In this Bill, we see a Government addicted to control and centrally devised models, fascinated by tinkering and wholly lacking any understanding of human nature or the need for services that do things for the public rather than to them. Why will the Prison Service, its personnel and buildings be better run by NOMS than by a dedicated director of the Prison Service with well trained and professional staff?

Why will offenders be better supervised by NOMS, ROMs and probation trusts micro-managed from the Home Office than by locally commissioned and provided services, be they in the public, private or not-for-profit sector? We do not know, because the Government do not know. What evidence proves the Government’s policy of micro-management is right and will work? Where is the evidence to show that this Government’s legislative equivalent of St. Vitus’ dance will add to public safety or public confidence and improve offender supervision? We do not know, and they do not either.

The Government are in trouble; they have lost their way and have absolutely no idea what they are supposed to be doing. However, all is not lost—even this side of the general election. The official Opposition are here to help. We will improve the Bill in Committee and on Report; we will make the provision of the necessary supervisory services more relevant to the needs of the public and offenders; we will ensure that the probation service in the public sector and the other providers from the private and not-for-profit sectors work together as a complementary whole for the public good.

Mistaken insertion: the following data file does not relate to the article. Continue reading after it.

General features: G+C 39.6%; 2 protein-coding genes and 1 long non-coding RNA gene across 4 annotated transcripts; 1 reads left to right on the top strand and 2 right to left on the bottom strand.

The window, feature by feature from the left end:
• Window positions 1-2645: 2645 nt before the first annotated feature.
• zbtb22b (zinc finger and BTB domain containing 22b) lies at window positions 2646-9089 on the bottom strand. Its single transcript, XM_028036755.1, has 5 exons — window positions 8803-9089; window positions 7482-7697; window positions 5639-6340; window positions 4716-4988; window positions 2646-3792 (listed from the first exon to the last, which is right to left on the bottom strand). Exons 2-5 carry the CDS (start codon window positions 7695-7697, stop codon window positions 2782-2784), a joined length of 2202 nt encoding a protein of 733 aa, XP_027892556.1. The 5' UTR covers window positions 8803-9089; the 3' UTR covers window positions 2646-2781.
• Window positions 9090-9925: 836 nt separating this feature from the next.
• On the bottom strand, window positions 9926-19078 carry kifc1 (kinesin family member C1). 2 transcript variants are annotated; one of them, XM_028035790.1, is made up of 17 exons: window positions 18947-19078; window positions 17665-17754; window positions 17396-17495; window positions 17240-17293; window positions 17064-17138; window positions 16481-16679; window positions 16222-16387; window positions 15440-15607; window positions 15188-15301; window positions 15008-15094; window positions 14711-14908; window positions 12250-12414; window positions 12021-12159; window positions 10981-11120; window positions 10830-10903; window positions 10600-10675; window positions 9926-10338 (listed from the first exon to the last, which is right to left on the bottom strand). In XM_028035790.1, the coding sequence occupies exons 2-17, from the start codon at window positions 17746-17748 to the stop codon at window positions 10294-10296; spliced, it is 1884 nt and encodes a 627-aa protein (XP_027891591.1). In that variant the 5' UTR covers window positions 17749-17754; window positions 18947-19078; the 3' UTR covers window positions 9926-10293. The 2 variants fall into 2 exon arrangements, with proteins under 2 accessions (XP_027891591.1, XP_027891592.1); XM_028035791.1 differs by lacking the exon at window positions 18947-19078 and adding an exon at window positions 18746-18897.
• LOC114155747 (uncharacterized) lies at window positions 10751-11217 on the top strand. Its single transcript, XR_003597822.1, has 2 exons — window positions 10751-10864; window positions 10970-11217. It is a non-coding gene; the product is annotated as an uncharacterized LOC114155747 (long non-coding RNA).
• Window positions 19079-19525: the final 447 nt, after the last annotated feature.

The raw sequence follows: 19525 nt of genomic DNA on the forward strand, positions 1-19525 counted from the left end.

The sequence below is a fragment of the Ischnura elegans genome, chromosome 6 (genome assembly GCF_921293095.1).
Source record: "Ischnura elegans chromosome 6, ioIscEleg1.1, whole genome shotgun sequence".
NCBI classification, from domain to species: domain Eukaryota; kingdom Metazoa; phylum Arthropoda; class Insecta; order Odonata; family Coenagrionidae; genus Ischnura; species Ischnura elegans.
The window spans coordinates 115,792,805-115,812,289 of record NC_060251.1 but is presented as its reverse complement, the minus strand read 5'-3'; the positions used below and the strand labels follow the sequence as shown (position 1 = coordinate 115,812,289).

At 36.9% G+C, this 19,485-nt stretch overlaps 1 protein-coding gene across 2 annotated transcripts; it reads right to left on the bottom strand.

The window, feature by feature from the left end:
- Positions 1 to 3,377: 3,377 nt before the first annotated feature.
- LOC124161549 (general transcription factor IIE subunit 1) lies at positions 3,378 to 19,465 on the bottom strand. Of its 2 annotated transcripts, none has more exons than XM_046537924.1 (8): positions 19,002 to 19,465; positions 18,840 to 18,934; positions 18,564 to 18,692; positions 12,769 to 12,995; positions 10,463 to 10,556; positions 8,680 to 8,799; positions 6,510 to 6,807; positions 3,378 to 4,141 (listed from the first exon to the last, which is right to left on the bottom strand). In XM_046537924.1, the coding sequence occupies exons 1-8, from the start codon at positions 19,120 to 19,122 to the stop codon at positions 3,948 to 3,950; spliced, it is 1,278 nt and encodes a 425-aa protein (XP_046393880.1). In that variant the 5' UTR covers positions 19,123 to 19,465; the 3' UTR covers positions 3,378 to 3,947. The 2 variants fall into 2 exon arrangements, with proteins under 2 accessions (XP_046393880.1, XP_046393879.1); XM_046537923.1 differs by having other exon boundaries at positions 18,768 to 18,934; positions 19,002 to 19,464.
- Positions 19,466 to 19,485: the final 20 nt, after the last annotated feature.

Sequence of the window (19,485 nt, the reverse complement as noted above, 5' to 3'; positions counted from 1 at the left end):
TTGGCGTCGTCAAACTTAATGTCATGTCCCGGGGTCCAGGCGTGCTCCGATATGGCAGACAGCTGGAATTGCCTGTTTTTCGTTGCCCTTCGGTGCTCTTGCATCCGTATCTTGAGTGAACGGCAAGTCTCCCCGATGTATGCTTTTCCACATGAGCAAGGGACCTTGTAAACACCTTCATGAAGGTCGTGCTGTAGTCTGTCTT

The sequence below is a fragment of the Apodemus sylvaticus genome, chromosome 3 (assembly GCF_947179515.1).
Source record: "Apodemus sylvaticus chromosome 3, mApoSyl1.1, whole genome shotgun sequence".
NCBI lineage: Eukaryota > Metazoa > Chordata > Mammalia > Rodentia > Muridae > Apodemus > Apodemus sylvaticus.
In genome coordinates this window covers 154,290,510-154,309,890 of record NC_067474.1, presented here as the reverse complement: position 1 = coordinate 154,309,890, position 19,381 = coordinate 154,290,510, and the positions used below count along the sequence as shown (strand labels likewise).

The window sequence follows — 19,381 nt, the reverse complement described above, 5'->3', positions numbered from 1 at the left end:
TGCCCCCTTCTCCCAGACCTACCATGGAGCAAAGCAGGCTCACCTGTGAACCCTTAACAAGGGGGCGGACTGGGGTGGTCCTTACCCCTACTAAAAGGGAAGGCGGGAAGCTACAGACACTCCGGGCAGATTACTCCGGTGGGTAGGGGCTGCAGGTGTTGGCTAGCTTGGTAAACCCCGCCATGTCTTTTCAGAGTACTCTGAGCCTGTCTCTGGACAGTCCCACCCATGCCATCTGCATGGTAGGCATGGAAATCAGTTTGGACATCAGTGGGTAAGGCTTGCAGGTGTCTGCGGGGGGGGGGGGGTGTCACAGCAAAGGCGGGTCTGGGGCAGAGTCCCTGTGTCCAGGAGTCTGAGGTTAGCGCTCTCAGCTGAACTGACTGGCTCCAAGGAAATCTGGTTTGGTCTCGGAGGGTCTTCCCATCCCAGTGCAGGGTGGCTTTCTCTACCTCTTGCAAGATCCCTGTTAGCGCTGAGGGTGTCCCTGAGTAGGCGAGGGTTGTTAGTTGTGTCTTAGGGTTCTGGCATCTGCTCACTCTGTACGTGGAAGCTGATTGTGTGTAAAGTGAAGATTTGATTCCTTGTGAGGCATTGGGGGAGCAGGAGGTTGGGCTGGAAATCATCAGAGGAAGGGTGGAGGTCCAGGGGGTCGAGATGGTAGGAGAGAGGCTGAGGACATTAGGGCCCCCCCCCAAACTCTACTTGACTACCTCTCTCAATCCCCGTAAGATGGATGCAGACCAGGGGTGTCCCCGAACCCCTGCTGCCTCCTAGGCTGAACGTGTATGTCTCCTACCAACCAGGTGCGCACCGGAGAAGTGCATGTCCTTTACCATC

We will ensure that the public’s needs are served through local participation and local commissioning and that the sterile battle involving those who believe that public services can be provided only by state organisations directed from Whitehall by “here today,
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gone tomorrow” Ministers, and those who believe that the private sector is the work of the devil, is finally and usefully brought to an end.

To that end, my party and its supporters in and out of Parliament will harry, chase, chivvy and argue with this desperate Government to ensure that the Bill delivers solutions that reflect and respond to, rather than ignore, the public’s needs and expectations. Our support for the Bill tonight is not open-ended, but conditional on the Government’s responding to us and acknowledging where the public good lies. If they work with us and improve the Bill, the Government will have a new regime for the supervision of offenders that works. If they ignore us, we will, with others who share our aims, defeat this Bill on Third Reading and in another place.

The Government have a choice; I suggest that they make the right one.

4.52 pm

Mr. Austin Mitchell (Great Grimsby) (Lab): It will be difficult to follow the farrago of nonsense that we have just heard; it is difficult even to understand its conclusions. I took it to mean, “We don’t like the Bill; we are embarrassed by it because of our support for the voluntary sector. We are not going to oppose it tonight,”—given the number of Members on the Conservative Benches, it would never have been a vigorous opposition—“but we will probably vote against it later.”

What sense can we make of that? I cannot even follow the speed at which the hon. and learned Gentleman delivered his speech. It precluded me from properly writing my own speech, a brilliant and incisive demolition of the Government’s arguments. I will find it difficult to read, as it has been written down at such speed.